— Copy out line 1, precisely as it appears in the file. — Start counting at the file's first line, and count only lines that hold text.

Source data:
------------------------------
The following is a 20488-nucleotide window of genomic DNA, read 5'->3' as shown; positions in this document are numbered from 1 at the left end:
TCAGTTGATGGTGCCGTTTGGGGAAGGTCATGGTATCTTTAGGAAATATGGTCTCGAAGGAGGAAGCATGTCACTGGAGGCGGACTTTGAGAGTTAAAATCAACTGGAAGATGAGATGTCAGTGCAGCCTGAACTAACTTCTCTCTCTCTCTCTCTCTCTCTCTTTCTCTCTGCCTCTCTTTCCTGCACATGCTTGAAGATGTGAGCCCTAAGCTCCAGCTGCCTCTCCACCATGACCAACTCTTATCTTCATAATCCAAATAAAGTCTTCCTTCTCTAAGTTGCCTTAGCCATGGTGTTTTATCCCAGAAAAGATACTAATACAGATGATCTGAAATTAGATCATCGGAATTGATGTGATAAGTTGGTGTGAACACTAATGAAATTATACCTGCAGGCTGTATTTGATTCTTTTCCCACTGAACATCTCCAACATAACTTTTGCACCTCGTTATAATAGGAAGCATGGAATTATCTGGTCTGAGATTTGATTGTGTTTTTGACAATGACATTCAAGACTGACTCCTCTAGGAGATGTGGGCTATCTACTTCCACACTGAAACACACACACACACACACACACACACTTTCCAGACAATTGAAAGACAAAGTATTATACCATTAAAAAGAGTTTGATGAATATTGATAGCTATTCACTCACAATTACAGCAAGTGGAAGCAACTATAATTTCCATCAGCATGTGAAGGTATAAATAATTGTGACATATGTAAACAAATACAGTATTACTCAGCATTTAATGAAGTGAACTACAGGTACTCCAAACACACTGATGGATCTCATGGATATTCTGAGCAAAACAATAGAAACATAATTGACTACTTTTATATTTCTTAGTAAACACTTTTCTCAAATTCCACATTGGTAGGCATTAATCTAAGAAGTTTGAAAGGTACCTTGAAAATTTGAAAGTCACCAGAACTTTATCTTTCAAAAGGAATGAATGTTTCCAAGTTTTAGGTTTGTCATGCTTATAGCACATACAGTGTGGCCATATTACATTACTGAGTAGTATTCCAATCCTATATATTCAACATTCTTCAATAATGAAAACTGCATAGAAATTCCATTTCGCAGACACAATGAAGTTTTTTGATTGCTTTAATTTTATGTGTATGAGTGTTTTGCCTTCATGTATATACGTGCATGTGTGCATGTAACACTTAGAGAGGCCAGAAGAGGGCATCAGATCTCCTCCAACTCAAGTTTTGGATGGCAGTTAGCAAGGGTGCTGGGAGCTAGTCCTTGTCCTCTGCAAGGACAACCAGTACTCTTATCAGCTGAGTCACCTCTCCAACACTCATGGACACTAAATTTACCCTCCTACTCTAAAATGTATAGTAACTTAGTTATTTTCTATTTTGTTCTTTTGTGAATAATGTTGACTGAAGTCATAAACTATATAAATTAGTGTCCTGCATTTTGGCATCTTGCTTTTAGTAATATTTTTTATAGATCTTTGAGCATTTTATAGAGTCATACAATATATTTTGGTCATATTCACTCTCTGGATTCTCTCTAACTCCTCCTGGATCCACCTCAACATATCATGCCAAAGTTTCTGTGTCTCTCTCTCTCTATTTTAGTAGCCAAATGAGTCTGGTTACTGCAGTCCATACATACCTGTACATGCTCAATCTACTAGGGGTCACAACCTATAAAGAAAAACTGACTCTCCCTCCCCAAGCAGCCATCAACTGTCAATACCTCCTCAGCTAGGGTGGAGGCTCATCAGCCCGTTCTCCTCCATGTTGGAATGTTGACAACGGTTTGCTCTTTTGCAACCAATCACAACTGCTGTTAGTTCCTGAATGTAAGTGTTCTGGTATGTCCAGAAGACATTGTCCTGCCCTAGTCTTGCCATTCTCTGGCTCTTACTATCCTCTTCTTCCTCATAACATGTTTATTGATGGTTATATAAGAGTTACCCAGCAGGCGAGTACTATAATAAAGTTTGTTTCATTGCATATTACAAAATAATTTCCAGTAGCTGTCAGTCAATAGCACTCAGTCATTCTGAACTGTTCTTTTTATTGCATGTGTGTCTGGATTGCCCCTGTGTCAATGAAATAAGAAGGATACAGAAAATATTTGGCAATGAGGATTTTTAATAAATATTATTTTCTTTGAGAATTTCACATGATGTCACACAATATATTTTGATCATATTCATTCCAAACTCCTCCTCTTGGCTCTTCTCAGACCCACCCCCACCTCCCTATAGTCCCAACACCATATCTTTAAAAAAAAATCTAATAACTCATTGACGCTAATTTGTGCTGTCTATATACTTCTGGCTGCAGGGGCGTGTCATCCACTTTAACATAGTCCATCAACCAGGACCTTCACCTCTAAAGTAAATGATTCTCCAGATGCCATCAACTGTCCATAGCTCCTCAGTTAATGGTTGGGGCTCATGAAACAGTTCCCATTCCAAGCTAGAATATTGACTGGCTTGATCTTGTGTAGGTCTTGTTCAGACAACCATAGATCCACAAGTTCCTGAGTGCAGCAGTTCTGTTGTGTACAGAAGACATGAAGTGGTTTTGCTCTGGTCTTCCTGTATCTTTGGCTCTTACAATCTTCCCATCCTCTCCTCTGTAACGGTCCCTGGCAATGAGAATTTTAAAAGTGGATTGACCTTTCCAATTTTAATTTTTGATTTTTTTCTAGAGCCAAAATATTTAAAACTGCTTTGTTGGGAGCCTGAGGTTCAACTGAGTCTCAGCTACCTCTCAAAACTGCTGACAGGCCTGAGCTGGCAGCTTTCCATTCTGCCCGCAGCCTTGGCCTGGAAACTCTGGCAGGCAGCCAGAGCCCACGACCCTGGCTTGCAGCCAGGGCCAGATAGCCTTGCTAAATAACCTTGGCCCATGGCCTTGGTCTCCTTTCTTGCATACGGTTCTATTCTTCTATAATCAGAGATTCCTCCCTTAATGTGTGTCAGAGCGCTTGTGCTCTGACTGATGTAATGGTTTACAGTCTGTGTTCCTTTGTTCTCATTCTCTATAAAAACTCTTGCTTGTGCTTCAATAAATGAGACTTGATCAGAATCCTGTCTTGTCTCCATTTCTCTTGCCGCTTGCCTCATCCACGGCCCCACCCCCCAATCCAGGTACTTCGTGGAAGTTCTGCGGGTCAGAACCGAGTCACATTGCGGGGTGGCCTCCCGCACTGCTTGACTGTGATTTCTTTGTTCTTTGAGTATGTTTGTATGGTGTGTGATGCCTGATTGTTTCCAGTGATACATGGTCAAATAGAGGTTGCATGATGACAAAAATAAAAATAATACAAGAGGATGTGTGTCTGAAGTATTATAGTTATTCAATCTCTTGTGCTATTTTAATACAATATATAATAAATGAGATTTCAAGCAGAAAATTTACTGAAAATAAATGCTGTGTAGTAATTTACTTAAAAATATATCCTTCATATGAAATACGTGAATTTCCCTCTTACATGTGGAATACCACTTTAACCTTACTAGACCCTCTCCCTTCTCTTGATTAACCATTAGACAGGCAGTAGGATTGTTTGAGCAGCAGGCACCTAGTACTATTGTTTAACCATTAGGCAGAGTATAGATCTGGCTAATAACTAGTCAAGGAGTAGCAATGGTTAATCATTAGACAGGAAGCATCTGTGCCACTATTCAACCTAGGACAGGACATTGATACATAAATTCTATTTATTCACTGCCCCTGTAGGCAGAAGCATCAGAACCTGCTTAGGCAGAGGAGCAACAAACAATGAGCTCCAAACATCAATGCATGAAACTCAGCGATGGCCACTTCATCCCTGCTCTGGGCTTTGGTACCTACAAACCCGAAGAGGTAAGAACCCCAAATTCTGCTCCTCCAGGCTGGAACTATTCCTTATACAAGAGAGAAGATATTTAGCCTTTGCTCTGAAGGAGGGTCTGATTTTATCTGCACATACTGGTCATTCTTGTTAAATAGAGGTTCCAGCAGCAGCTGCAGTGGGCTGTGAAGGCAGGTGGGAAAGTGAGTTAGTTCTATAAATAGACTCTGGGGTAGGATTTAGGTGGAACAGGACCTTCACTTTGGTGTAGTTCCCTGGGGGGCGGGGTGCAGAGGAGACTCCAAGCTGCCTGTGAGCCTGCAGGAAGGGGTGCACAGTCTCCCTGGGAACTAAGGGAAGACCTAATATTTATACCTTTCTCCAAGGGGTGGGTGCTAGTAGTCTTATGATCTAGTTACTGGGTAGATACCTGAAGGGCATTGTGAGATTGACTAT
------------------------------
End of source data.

The following is a 20488-nucleotide window of genomic DNA, read 5'->3' as shown; positions in this document are numbered from 1 at the left end: